- Pennsylvania Indemnity Law: Something is Better than Nothing
- May 7, 2003
- Law Firm: Marshall, Dennehey, Warner, Coleman & Goggin - Philadelphia Office
In Greer v. City of Philadelphia, 795 A.2d 376 (Pa. 2002), the subcontractor on a project to remove signs from I-95 signed a contract which contained an indemnity clause. That clause obliged the subcontractor to indemnify PennDOT and the general contractor "from and against claims, damages, losses and expenses, including but not limited to attorney's fees, arising out of or resulting from the performance of the Subcontractor's Work under this Subcontract . . . but only to the extent caused in whole or in part by negligent acts or omissions of the Subcontractor, the Subcontractor's Sub-Subcontractors, anyone directly or indirectly employed by them or anyone for whose acts they may be liable, regardless of whether or not such claim, damage, loss or expense is caused in part by a party indemnified hereunder." (Emphasis added by court.)In the course of the project, a motor vehicle accident occurred and generated a personal lawsuit that went to the jury, which returned a verdict in favor of the injured motorist and against the striking motorist (who had settled with the plaintiff before trial), PennDOT, the general contractor, and the subcontractor for $2,500,000. The jury found the injured motorist to have been 12 percent comparatively negligent and the striking motorist, PennDOT, the general contractor, and the subcontractor each to have been 22 percent negligent.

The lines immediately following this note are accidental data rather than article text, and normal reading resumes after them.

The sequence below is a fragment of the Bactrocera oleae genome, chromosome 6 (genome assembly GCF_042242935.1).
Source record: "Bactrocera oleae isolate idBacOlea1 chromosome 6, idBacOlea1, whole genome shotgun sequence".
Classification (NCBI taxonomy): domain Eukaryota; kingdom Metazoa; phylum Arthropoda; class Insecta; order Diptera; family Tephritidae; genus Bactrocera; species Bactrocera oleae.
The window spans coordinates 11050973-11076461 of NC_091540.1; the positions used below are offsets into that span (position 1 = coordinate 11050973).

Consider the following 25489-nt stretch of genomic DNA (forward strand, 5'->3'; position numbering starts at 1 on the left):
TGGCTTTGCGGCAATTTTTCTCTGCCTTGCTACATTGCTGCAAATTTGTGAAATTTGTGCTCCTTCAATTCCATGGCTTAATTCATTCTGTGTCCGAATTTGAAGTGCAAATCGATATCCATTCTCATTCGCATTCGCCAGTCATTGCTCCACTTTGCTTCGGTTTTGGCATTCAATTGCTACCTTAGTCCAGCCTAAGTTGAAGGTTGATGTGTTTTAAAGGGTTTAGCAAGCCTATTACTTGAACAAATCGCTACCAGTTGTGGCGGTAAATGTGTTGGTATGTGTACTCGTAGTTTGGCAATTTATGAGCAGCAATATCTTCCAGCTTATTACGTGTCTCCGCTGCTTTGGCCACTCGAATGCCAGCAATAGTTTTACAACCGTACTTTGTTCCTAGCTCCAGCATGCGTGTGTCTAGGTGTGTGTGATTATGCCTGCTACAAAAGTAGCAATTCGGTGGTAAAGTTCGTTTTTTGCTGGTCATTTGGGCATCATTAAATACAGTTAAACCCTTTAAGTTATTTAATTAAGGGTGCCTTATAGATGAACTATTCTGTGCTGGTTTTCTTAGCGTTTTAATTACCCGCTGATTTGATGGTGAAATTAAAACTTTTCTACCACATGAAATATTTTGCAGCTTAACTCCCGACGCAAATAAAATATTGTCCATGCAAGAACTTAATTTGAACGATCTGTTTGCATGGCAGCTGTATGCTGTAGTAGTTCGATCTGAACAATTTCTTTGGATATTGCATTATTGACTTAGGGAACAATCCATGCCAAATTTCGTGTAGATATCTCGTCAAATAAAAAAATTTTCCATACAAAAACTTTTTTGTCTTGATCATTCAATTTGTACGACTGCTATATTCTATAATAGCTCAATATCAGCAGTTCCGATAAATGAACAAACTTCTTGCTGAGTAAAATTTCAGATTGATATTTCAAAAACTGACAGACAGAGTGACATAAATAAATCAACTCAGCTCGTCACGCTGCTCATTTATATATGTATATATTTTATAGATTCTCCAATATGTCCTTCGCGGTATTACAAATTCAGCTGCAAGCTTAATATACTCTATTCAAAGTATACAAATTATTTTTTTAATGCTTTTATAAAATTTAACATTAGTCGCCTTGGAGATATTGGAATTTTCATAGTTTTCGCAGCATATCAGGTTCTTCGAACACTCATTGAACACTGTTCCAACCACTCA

PennDOT and the general contractor filed motions which invoked the subcontract's indemnity clause and sought to shift their liability to the subcontractor. However, the trial court denied those motions, holding that the terms of the subcontract did not express a promise on the part of the subcontractor to protect PennDOT and the general contractor from liability for their own negligence. In the ensuing appeals from that ruling, the Commonwealth Court reached the opposite conclusion and upheld the claims for full indemnification by the subcontractor. The Commonwealth Court held that the phrase "to the extent" meant that the subcontractor promised to indemnify PennDOT and the general contractor up to the percentage of the liability which the jury allocated to the subcontractor. Because the jury allocated the same percentage of liability to PennDOT, the general contractor and the subcontractor, the subcontractor had to cover PennDOT and the general contractor.